This week we joined Eater and the Golden Gate Restaurant Association for a lively panel discussion about the future of dining, featuring some of the best in the Bay Area restaurant business: David Barzelay of Lazy Bear, Nancy Oakes of Boulevard and Prospect, Craig Stoll of the Delfina Group and Jen Pelka of restaurant meal kit startup Din.
Moderating the discussion was Eater Cities Editor Carolyn Alburger, who led the panel through a series of issues that are top of mind for restaurants in San Francisco and beyond. With so many changes rapidly occurring — from wages and rising cost of living to new technologies — what does the future of dining look like?
Real estate, minimum wages, food prices — the cost of running a restaurant is higher than it’s ever been before. What are some ways restaurants are finding to cut costs in their operations?
At his restaurant Delfina, Craig has raised prices 12 to 15 percent across the board and is charging for bread for the first time. He cautioned, though, that there’s no direct correlation between higher prices and a higher check average. Check averages are only up two or three percent because guests get used to ordering less.
Nancy said she’s reluctant to raise prices, and is instead looking at everything that doesn’t touch the customer (including toilet paper).
At Din, Jen’s team has embraced ugly fruits and vegetables. After learning that most produce farmers toss 30 percent of what they grow because of blemishes that make it impossible to sell to restaurants, they started buying those ingredients in bulk at lower prices. They identified a whole secondary market for vegetables they can turn into sauces and broths, so they are able to offer customers ingredients that would otherwise be too expensive.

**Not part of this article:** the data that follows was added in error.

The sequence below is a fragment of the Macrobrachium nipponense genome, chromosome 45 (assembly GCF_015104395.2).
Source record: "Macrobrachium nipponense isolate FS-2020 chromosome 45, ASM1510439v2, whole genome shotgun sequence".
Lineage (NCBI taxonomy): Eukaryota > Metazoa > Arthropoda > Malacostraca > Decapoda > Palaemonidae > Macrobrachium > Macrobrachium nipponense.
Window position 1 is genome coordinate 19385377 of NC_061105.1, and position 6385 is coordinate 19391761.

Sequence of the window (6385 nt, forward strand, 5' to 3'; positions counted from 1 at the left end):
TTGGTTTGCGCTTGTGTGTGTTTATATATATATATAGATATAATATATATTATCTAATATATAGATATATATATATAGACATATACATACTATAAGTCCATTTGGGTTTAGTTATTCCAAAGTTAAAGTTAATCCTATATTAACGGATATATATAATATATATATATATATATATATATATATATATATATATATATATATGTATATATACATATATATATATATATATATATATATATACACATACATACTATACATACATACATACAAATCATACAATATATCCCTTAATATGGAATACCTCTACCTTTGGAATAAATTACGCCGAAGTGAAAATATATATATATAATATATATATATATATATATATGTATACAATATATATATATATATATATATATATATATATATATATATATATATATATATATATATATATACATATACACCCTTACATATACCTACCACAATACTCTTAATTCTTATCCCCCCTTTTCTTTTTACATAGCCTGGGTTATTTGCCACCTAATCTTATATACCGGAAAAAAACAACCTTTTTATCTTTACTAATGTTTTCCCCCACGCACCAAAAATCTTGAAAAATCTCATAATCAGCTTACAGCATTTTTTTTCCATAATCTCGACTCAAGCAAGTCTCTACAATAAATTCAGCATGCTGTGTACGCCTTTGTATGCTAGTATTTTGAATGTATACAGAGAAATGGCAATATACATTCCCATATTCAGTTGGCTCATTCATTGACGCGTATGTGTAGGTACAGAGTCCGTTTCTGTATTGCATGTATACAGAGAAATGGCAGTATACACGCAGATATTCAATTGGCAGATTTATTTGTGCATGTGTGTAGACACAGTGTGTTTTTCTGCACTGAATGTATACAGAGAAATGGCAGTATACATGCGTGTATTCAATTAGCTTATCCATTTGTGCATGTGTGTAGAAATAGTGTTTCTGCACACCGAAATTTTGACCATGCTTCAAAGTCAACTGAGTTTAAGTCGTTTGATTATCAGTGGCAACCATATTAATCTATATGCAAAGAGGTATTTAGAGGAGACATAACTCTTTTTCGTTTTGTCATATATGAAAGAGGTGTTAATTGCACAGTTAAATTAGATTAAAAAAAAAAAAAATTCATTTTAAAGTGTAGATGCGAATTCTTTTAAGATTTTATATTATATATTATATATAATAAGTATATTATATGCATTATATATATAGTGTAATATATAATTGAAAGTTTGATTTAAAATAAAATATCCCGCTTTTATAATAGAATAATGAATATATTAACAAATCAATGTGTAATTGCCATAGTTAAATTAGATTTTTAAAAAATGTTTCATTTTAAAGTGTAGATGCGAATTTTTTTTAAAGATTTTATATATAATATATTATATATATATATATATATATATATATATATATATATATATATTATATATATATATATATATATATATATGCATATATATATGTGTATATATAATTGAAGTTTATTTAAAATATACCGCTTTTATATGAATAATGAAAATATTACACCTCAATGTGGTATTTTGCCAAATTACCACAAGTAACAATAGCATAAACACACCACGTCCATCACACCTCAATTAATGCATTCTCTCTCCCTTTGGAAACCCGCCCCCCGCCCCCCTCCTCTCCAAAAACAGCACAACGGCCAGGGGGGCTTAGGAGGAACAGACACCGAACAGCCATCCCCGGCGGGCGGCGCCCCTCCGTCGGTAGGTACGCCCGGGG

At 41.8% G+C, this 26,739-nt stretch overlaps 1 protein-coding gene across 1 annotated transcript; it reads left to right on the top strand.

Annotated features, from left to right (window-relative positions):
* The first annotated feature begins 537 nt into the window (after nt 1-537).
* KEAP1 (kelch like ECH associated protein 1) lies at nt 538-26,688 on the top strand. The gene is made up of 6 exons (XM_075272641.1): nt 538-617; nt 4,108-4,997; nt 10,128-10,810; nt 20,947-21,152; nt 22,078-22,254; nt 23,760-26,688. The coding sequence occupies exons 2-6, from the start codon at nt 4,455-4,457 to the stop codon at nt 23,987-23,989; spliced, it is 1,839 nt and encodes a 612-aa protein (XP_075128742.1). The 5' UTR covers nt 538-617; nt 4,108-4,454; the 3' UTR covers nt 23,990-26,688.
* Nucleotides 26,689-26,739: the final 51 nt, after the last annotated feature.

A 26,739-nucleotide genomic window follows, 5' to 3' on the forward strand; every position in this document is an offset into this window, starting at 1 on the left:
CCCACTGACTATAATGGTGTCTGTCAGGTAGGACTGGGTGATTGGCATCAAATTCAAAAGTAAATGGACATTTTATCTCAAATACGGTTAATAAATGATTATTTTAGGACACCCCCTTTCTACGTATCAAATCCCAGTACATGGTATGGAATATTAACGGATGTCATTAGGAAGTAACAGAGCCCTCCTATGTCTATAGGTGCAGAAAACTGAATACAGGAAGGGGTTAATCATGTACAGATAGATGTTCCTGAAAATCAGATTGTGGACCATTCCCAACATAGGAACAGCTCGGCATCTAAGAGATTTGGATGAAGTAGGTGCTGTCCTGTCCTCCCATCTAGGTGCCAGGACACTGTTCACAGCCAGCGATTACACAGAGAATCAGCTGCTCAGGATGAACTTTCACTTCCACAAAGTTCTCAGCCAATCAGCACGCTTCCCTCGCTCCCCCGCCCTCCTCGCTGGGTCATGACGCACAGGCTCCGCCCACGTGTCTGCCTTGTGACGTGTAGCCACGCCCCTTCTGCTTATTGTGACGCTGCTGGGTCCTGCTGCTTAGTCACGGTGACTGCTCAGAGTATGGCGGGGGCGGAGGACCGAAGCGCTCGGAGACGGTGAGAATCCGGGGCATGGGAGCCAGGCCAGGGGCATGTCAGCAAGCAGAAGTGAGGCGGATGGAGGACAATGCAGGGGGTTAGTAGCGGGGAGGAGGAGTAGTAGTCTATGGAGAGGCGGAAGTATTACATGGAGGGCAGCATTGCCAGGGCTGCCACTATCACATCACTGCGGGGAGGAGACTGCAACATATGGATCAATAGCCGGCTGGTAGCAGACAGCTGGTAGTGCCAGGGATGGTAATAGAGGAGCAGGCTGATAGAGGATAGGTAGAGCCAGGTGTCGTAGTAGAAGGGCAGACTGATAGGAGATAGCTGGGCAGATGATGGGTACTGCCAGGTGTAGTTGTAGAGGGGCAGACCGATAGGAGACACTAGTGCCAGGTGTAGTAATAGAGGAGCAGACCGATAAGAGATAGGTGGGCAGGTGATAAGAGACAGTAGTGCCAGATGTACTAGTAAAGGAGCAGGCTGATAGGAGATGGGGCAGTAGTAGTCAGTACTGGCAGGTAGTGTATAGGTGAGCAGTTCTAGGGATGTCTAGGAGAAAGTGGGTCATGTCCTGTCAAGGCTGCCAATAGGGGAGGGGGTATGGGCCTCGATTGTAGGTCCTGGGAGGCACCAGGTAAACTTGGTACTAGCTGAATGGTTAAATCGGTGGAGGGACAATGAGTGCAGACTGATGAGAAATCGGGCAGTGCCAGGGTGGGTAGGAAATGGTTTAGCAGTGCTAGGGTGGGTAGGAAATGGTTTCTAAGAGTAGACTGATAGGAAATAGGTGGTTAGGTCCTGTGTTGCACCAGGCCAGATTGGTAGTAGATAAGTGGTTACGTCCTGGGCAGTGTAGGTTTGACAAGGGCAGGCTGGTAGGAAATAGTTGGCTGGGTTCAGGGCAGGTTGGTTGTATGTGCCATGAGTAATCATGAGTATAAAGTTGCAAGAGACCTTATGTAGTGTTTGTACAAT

David admitted Lazy Bear would only survive about a week if they weren’t completely sold out every night (and happily, they are). He’s considering raising prices even higher for the exclusive dinner experience, which would allow his team to focus on a single seating per night.
Most cooks in restaurant kitchens are not paid salaries that would allow them to afford San Francisco’s expensive and ever-increasing housing prices. Nancy estimates that most cooks are spending 60 percent of their income on rent, which just isn’t sustainable. She’s looking into a reciprocal movement with Europe and other countries, where cooks could come work and learn for a set period of time.
David has actually considered providing housing for his cooks. Craig admitted he competes with other restaurants for staff more than anything else, and he’s been known to post Craigslist ads featuring whole pigs and “hot waitresses” to draw people in.
Jen made an interesting suggestion: institute a second tip line for the kitchen under the tip line for service. Craig said he’s already considering it. Right now laws make it impossible to force the front of house to share tips with the back of house because the kitchen is not part of the “chain of service.” His cooks are making $17-18 an hour, while servers are bringing in around $35.
On the heels of Danny Meyer’s announcement that he’ll be eliminating tipping from all Union Square Hospitality Group restaurants, the conversation directed to the big tipping debate. In fact, it wasn’t a debate at all: everyone seems to be on board with the idea, but they want buy-in from their peers in the industry before taking the leap.